Global Health Action
Background: High-risk water, sanitation, and hygiene (WASH) practices are still prevalent in most low-income countries. Because of limited access to WASH, children may be put at an increased risk of diarrheal diseases.
Objectives: This study aims to 1) develop a new measure of WASH-induced burden, the WASH Resource Index (WRI), and estimate its correlation with child diarrhea and an additive index of high-risk WASH practices; 2) explore the geographic distribution of high-risk WASH practices, child diarrhea, and summary indices at the cluster level; and 3) examine the association between the WRI and child diarrhea at the individual level.
Design: A sample of 7,019 children from the Uganda Demographic and Health Survey 2011 were included in this study. Principal component analysis was used to develop a WRI, and households were classified as WASH poorest, poorer, middle, richer, and richest. A hot spot analysis was conducted to assess whether and how high-risk WASH practices and child diarrhea were geographically clustered. A potential association between the WRI and child diarrhea was examined through a nested regression analysis.
Results: High-risk WASH practices were clustered at geographically distant regions from Kampala. The 2-week prevalence of child diarrhea, however, was concentrated in Eastern and East Central regions where high-risk WASH practices were not prevalent. At the individual level, none of the high-risk WASH practices were significantly associated with child diarrhea. Being in the highest WASH quintile was, however, significantly associated with 24.9% lower prevalence of child diarrhea compared to being in the lowest quintile (p<0.05).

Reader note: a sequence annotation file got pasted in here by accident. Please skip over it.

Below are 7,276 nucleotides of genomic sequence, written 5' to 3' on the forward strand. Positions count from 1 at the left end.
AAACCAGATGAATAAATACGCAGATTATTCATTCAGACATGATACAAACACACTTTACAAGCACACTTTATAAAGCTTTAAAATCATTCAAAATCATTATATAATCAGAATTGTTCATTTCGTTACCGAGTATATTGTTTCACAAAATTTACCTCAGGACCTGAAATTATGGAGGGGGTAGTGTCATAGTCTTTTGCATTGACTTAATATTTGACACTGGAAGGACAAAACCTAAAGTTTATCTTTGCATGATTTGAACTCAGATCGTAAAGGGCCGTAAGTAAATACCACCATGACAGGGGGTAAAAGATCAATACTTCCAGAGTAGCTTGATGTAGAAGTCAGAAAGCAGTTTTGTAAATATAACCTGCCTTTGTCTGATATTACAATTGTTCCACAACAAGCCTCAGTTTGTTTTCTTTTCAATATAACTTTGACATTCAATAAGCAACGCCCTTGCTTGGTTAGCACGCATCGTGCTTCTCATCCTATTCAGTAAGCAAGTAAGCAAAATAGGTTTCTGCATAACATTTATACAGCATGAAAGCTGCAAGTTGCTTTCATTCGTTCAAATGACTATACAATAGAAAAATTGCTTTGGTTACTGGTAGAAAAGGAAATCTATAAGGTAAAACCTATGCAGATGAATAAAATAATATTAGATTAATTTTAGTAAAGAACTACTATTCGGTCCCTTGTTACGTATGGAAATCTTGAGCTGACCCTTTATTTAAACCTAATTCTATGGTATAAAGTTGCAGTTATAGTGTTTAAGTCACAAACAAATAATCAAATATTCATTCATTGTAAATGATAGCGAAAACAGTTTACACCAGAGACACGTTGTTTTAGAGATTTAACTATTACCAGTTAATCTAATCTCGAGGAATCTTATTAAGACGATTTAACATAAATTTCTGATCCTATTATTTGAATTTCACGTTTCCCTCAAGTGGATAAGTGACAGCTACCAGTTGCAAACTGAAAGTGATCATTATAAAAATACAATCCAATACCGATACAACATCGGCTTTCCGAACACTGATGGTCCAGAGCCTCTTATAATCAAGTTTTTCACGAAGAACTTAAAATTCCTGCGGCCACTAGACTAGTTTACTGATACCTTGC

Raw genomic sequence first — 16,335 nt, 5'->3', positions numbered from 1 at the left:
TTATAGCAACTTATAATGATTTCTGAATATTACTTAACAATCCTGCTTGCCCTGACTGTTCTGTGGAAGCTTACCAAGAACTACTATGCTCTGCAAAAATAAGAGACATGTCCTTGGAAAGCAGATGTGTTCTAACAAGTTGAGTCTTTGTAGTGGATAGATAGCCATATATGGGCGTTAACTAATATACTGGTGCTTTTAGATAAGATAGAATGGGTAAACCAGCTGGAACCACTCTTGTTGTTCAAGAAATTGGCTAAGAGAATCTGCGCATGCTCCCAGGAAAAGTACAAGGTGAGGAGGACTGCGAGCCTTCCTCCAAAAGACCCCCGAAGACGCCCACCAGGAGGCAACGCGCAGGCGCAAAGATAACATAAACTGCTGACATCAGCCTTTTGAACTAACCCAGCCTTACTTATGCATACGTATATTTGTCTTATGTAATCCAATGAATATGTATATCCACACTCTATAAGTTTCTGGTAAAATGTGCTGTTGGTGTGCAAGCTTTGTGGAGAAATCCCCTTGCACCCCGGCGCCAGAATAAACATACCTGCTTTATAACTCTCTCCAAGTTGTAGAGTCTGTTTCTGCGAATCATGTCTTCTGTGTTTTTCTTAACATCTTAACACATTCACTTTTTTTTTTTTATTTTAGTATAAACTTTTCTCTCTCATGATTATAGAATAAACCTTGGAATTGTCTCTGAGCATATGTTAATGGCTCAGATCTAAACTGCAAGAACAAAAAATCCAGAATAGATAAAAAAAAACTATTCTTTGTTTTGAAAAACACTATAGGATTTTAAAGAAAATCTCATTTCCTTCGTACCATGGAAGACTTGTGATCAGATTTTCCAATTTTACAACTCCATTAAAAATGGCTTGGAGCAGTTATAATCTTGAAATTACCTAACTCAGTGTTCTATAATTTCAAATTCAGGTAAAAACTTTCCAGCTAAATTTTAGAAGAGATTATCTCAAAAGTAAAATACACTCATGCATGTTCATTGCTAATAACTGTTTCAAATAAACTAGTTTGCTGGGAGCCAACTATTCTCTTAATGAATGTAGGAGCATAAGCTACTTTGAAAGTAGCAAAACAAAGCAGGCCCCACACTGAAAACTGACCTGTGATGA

Conclusions: Only a weak association was found between the WRI and child diarrhea in this study. Future research should explore the potential utility of the WRI to examine WASH-induced burden.
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Hirai, M., Roess, A. A., Huang, C., & Graham, J. P. (2016). Exploring geographic distributions of high-risk water, sanitation, and hygiene practices and their association with child diarrhea in Uganda. Global Health Action, 9 (). http://dx.doi.org/10.3402/gha.v9.32833